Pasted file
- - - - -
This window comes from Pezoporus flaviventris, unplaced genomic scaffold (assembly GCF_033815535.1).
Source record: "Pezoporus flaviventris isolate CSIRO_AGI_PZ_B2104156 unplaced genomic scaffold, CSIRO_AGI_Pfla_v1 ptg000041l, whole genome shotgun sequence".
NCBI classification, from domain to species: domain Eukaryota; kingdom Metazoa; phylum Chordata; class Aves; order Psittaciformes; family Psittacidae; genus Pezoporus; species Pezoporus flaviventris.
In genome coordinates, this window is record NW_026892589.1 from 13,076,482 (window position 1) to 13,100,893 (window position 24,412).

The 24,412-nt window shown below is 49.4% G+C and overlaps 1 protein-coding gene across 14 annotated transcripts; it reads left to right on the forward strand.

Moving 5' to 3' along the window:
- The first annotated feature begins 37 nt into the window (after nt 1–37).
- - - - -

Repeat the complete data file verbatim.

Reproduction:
This window comes from Pezoporus flaviventris, unplaced genomic scaffold (assembly GCF_033815535.1).
Source record: "Pezoporus flaviventris isolate CSIRO_AGI_PZ_B2104156 unplaced genomic scaffold, CSIRO_AGI_Pfla_v1 ptg000041l, whole genome shotgun sequence".
NCBI classification, from domain to species: domain Eukaryota; kingdom Metazoa; phylum Chordata; class Aves; order Psittaciformes; family Psittacidae; genus Pezoporus; species Pezoporus flaviventris.
In genome coordinates, this window is record NW_026892589.1 from 13,076,482 (window position 1) to 13,100,893 (window position 24,412).

The 24,412-nt window shown below is 49.4% G+C and overlaps 1 protein-coding gene across 14 annotated transcripts; it reads left to right on the forward strand.

Moving 5' to 3' along the window:
- The first annotated feature begins 37 nt into the window (after nt 1–37).